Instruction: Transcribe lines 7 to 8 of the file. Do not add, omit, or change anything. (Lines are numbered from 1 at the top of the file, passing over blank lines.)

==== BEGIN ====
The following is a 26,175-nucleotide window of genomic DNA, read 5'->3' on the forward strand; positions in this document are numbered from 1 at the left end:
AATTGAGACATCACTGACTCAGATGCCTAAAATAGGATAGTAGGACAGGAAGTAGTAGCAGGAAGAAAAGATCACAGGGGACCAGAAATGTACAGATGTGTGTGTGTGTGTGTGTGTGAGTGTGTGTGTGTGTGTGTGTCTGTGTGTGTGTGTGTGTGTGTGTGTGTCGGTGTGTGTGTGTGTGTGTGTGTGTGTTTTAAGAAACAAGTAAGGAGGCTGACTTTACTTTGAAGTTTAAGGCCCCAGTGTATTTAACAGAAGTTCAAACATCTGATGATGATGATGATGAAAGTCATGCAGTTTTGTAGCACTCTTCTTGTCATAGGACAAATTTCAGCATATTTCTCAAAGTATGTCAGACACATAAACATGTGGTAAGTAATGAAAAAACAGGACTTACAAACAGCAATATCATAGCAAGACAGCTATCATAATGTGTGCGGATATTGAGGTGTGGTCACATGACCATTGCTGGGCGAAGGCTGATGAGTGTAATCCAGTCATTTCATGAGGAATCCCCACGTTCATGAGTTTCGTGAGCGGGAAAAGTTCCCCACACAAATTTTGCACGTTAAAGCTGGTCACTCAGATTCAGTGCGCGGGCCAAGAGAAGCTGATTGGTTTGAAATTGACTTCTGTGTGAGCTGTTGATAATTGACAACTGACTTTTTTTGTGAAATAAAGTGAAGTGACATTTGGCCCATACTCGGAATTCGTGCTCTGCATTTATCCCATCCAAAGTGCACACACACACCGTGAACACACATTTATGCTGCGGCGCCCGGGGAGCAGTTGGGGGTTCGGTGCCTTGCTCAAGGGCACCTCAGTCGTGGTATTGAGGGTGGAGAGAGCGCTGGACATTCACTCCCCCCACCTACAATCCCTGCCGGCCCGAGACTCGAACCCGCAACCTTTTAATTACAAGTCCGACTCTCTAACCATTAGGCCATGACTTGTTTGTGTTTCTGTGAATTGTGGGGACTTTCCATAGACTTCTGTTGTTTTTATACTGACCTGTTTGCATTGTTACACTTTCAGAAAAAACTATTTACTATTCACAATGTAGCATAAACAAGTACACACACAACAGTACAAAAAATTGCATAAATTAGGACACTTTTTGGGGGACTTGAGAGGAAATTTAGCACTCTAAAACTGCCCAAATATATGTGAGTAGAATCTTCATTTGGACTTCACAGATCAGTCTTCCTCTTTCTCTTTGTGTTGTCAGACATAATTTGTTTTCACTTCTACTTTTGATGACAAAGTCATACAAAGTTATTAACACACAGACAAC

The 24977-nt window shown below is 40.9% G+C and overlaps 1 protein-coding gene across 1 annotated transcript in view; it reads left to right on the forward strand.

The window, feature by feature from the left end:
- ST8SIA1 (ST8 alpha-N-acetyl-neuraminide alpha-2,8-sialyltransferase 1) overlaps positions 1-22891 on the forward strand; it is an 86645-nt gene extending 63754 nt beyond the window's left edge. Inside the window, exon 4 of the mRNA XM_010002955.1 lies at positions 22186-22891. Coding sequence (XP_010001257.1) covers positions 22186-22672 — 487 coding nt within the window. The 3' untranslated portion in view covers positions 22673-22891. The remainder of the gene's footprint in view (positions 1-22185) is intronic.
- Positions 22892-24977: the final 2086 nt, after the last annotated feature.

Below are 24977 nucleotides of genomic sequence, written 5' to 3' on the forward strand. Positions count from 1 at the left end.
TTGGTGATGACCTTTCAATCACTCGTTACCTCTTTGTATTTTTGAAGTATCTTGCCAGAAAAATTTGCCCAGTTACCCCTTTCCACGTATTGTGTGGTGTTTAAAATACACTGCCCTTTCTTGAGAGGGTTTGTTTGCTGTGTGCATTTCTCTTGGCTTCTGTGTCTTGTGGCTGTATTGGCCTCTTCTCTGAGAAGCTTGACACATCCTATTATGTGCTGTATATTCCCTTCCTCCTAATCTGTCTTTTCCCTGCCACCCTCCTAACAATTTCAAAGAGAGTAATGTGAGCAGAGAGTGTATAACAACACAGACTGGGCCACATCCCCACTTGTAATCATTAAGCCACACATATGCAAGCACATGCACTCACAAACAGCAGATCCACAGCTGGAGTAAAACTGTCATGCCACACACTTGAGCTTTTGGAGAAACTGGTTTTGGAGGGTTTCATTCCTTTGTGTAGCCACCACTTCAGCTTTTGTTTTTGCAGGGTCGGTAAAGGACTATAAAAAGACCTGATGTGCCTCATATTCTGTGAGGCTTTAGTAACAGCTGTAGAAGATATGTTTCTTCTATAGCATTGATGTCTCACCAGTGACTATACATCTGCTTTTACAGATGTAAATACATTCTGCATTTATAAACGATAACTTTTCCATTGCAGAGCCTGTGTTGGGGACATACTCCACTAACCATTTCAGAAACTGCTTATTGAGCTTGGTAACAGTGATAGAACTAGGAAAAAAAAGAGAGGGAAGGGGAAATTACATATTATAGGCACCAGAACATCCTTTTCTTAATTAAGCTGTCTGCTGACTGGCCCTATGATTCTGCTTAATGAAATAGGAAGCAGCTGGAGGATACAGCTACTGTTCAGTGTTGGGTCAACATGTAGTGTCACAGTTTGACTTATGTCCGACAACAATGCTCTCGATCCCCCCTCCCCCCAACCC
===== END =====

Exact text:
Below are 24977 nucleotides of genomic sequence, written 5' to 3' on the forward strand. Positions count from 1 at the left end.
TTGGTGATGACCTTTCAATCACTCGTTACCTCTTTGTATTTTTGAAGTATCTTGCCAGAAAAATTTGCCCAGTTACCCCTTTCCACGTATTGTGTGGTGTTTAAAATACACTGCCCTTTCTTGAGAGGGTTTGTTTGCTGTGTGCATTTCTCTTGGCTTCTGTGTCTTGTGGCTGTATTGGCCTCTTCTCTGAGAAGCTTGACACATCCTATTATGTGCTGTATATTCCCTTCCTCCTAATCTGTCTTTTCCCTGCCACCCTCCTAACAATTTCAAAGAGAGTAATGTGAGCAGAGAGTGTATAACAACACAGACTGGGCCACATCCCCACTTGTAATCATTAAGCCACACATATGCAAGCACATGCACTCACAAACAGCAGATCCACAGCTGGAGTAAAACTGTCATGCCACACACTTGAGCTTTTGGAGAAACTGGTTTTGGAGGGTTTCATTCCTTTGTGTAGCCACCACTTCAGCTTTTGTTTTTGCAGGGTCGGTAAAGGACTATAAAAAGACCTGATGTGCCTCATATTCTGTGAGGCTTTAGTAACAGCTGTAGAAGATATGTTTCTTCTATAGCATTGATGTCTCACCAGTGACTATACATCTGCTTTTACAGATGTAAATACATTCTGCATTTATAAACGATAACTTTTCCATTGCAGAGCCTGTGTTGGGGACATACTCCACTAACCATTTCAGAAACTGCTTATTGAGCTTGGTAACAGTGATAGAACTAGGAAAAAAAAGAGAGGGAAGGGGAAATTACATATTATAGGCACCAGAACATCCTTTTCTTAATTAAGCTGTCTGCTGACTGGCCCTATGATTCTGCTTAATGAAATAGGAAGCAGCTGGAGGATACAGCTACTGTTCAGTGTTGGGTCAACATGTAGTGTCACAGTTTGACTTATGTCCGACAACAATGCTCTCGATCCCCCCTCCCCCCAACCC